Morgan Meunier is a talented young chef who has chosen to build his myth with a snappy brand name. Like Eminem, Morgan M sounds youthful, modern and democratic. Quite unlike the reality, in fact, which is a serious, formal restaurant serving meticulously crafted, classical French food.

Morgan Meunier is a talented young chef who has chosen to build his myth with a snappy brand name. Like Eminem, Morgan M sounds youthful, modern and democratic. Quite unlike the reality, in fact, which is a serious, formal restaurant serving meticulously crafted, classical French food.

Morgan M opened a few months ago, in a part of north Islington not known for its fine dining opportunities. It's so far up the Liverpool Road it's practically in Liverpool. I went at the special request of local resident Nick Hornby, who wanted to see whether Morgan M lived up to its rave reviews.

The location, and the converted pub premises, led us to expect something a little more, well, local. So we were surprised to erupt into a super-posh dining room, the kind of place more usually found in Mayfair or Chelsea. The Friday-night dinner crowd was like an advert for affluent New Britain: good-looking, prosperous, multi-ethnic. How come everyone but us knew to dress up?

Like Marshall Mathers, Morgan Meunier is prone to a touch of self-mythologising; the walls are lined with his paintings (much more primitive than his cooking) and the menu carries a signed message from him: "Only when a guest is touched by the spirit of my dishes have I succeeded." Better than, "Wanna see me stick 9in nails through my eyelids," I suppose.

Meunier was head chef at The Admiralty before setting up on his own. His cooking here is competitively priced to reflect the location; three courses cost £25, with five choices per course (though several incur supplements). Boldly, none of the major meat groups is represented on the menu; of the five main-course choices, three are game and two fish.

Our amuse-bouches were presented to us as big white plates holding a single haricot bean, three shavings of lemon zest and a dash of pesto. It's the tiniest starter ever! Then the waiter returned with a steaming jug of Tarbes bean soup, and a little speech about the provenance of the bean. There would be many such speeches over the course of the evening, together with a quantity of napkin-fluffing and glass-filling which made it impossible to maintain a conversation. The service ran like clockwork: we just wished we couldn't hear it ticking quite so loudly.

Still, this is a special-occasion place, and the good news is that the food really is special. A nicer thing couldn't happen to a snail than to be poached in Chablis and folded into silky, duxelle-stuffed ravioli. Game terrine was beautifully firm-textured, while the sweetness of perfectly seared scallops was cut by chicory tarte tatin.

Nick was too busy musing on why Chicory Tip had chosen their name to give his starter a thorough appraisal, but he immediately recognised that Morgan M deserves its plaudits, declaring it "the best restaurant in Islington". In fact, it was a little too good for our purposes - namely, a nice relaxed chat and in the case of three of us, a cigarette. I spent quite a bit of the evening sitting on my own watching smoke signals rise from the pavement, as my guests enjoyed the only uninterrupted conversations of the evening.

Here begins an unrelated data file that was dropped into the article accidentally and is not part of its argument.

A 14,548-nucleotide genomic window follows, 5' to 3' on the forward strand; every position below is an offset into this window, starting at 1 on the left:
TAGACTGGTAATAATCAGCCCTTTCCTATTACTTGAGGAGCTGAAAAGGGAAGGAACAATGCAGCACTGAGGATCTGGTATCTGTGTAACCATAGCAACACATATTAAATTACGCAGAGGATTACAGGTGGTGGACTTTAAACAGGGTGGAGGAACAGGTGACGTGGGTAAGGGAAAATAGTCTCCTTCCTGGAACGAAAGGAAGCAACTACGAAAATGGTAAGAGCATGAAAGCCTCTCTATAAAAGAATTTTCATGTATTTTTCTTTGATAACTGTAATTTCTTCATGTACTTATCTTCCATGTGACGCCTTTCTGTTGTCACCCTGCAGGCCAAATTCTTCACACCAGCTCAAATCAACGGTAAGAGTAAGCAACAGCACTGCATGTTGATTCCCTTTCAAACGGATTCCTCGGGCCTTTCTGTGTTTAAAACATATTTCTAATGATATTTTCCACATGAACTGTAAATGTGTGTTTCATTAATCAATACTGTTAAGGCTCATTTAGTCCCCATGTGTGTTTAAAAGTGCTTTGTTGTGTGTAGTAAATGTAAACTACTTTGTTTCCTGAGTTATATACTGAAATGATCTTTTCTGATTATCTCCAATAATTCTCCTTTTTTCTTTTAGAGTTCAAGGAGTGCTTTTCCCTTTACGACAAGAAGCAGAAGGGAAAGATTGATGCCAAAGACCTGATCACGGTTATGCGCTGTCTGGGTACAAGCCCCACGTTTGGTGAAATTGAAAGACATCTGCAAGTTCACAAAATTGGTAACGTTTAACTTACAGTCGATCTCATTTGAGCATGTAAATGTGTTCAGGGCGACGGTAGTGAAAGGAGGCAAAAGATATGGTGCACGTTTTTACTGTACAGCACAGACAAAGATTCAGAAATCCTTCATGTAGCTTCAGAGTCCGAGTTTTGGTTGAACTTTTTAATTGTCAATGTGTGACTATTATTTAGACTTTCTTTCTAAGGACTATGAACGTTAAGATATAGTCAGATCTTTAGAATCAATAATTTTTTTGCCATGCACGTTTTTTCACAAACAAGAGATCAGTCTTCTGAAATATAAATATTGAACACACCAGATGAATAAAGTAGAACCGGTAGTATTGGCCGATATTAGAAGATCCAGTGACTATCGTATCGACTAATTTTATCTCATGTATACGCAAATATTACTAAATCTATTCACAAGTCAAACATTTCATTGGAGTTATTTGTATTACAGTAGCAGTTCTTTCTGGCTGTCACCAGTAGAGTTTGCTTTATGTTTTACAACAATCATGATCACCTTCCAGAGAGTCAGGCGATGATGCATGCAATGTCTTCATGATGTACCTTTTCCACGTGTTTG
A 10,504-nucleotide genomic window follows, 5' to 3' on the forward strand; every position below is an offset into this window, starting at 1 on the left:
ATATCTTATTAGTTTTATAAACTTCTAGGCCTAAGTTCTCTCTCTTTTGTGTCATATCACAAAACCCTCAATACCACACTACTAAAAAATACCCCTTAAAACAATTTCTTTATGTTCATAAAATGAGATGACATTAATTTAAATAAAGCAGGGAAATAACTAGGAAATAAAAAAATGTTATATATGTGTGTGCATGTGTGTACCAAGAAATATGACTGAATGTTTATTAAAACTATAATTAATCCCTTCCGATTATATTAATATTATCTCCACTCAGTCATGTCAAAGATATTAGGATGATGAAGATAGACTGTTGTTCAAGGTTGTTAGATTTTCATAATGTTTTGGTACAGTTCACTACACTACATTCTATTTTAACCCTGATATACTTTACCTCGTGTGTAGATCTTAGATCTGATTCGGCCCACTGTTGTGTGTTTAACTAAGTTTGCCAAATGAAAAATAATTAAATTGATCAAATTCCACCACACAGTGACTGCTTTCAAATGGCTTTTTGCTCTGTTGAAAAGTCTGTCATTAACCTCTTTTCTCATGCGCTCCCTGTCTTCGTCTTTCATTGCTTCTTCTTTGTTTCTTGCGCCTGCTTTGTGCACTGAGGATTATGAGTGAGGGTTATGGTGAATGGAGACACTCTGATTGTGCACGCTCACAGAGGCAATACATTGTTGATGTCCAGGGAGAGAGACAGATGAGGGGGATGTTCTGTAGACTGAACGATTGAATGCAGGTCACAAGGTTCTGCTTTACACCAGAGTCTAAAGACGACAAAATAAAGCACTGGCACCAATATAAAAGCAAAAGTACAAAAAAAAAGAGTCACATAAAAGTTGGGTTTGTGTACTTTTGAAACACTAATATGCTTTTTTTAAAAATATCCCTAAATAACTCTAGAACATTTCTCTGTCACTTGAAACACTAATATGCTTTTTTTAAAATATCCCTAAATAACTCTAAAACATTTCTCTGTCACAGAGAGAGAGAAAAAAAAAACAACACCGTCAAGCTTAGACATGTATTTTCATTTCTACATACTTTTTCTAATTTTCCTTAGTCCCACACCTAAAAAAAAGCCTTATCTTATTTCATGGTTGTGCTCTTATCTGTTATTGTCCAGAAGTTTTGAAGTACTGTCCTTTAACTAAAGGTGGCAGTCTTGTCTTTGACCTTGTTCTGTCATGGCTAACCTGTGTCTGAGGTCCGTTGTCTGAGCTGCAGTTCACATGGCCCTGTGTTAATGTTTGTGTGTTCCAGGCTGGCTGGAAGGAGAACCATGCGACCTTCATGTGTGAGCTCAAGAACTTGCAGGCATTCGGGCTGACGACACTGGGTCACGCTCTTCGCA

For main courses, two of us went for game (or "ze games" as one of the all-French team sweetly put it) and two for fish, and on the whole the gamers did best. Duck (Deben Valley mallard, to be precise) was deconstructed, with roasted pink breast served alongside leg confit. Redleg partridge came with very English trimmings - chestnut purée, bread sauce and braised red cabbage, plus a crouton topped with the liver.

The fish dishes - seared sea-bass and grilled halibut - both swam in creamy sauces which were deemed redundant, a tribute to the quality of the fish rather than a criticism of the sauces. Indeed, the shellfish cappuccino which came with the bass was superb; "only it should be a Grande, not a Venti," as Harry put it.

Desserts were put together as carefully as the rest of the meal, though their appearance seemed to whip the staff up to a new level of nervy stiffness. With trembling hands, one waiter broke the crust of a dark chocolate moelleux to pour in Armagnac milk, while another was concentrating so hard as he bent to dot coulis around Nick's fig tart that he blew into Harry's ear.

Despite the set-price menu structure, we ended up paying £50 a head, which marks Morgan M out as very much a destination restaurant rather than a local crowd-pleaser. "It's one of the best meals I've ever had, anywhere," Nick concluded. "But you can't have a conversation, you can't smoke and you can't really relax." Such minor quibbles apart, though, it was great.

SECOND HELPINGS: SMOKE-FREE DINING

By Caroline Stacey

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